Gold Standard

 

dsc_0073-copyFall has officially arrived in Northern New Mexico.

The mountains have been dusted with white stuff and the mornings and nights are cold.

But the days are gloriously warm and we are truly being blessed this year with an Indian Summer.

Today, the People of the Red Willow celebrate San Geronimo Day and this morning, the festivities kicked off with foot races in the Pueblo Plaza at dawn.

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Vendors have booths set up surrounding the Plaza where an Aspen Pole, with a bundle of Harvest goods tied to crossbars near the top, has been planted for this afternoon’s highly anticipated Pole Climb by the Pueblo Clowns. A huge array of ┬áNative-made items are for sale, including pottery, jewelry, art, flutes, pipes, drums and much more.

This is a feast day and family and friends of village residents are invited to private homes for a Pueblo Indian feast of red or green chile, horno-baked bread, and other delicious traditional foods.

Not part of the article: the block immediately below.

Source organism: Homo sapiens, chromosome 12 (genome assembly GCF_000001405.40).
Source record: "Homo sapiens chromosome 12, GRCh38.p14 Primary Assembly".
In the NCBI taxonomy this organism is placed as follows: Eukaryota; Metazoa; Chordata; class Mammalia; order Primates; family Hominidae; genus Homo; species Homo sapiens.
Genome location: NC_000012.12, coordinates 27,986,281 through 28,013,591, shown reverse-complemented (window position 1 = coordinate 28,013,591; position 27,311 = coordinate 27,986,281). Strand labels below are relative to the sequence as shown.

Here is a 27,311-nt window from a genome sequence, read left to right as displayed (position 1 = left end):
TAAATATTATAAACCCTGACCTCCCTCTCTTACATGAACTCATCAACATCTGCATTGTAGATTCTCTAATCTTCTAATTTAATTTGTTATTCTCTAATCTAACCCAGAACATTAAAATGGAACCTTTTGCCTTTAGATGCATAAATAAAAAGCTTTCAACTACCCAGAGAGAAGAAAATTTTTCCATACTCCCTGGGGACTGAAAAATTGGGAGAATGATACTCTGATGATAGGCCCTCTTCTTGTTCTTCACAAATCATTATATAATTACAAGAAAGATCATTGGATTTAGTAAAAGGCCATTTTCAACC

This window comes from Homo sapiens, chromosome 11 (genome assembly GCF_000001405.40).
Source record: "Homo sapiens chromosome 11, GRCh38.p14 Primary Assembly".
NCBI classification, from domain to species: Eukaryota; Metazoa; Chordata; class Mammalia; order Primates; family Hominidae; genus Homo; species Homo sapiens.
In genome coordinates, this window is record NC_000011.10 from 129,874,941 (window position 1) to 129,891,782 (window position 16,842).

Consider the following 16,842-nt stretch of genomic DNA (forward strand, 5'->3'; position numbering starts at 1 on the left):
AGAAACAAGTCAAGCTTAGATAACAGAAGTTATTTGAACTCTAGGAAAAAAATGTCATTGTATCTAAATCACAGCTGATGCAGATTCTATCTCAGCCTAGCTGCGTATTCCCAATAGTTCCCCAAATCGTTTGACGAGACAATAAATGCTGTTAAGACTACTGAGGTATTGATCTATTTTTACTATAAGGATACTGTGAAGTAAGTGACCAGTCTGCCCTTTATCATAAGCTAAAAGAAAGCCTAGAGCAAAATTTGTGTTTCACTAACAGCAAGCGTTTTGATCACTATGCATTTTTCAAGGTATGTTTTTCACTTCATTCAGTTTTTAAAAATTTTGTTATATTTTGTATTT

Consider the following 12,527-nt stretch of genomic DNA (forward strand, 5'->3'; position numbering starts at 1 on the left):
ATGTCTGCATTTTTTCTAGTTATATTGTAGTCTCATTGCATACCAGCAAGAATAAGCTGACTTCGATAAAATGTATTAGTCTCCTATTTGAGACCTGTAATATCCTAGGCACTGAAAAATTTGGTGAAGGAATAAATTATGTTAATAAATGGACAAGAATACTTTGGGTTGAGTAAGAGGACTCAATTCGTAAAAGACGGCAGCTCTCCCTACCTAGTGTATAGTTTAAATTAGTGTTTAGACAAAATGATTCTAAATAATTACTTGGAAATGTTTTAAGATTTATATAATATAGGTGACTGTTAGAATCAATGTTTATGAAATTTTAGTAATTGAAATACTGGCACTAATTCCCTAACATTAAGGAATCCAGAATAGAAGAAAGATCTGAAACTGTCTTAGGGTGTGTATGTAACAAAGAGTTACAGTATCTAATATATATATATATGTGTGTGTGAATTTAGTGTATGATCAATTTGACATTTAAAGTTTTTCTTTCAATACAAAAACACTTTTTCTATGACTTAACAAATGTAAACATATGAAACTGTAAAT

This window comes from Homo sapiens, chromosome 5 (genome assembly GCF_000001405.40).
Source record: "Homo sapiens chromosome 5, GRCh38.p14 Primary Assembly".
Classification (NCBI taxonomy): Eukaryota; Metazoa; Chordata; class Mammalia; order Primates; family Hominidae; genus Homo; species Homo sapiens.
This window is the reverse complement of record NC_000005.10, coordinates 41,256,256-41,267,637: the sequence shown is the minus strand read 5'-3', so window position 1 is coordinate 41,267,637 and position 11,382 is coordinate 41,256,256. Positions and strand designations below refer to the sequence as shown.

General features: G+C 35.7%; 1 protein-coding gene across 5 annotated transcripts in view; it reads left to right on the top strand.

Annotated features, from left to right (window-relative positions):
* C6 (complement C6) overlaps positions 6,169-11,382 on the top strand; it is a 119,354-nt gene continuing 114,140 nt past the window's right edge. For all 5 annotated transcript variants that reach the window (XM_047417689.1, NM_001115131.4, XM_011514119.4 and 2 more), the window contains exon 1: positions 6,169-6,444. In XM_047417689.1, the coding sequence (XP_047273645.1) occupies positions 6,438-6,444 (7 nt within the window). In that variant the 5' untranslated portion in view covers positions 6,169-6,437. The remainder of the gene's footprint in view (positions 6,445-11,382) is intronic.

In the afternoon the sacred clowns begin to prowl the area, taking people from the crowd for a walk into the river; Pueblo lore has it that they can tell if you’ve done something bad during the year, thus the baptism by freezing water is the preferred discipline.

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My kids spend a great deal of their childhood (with friends from the village) attempting to hide from the clowns. Sometimes it worked, sometimes not.

At about 4 p.m., the clowns will gather at the foot of the tall pole in the center of the plaza. They will then try climbing the pole with a lot of joking back and forth, slipping and sliding during several failed attempts until finally one makes it to the top!

The one who gets to the top will then begin to lower the items to his compadres on the ground while doing dare-devil feats for the crowd.

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It is whispered that an easy climb means a good winter; plenty of snow, enough food stored and good hunting.

Aspen boughs decorate the Pueblo today, shimmering golden in the changing light. Once the pole’s been climbed and the harvest bounty loosened from its pinnacle, many locals take a few branches home with them. For good luck.

It’s our gold standard.

 

All images from my files

Painting of San Geronimo Day of unknown origin

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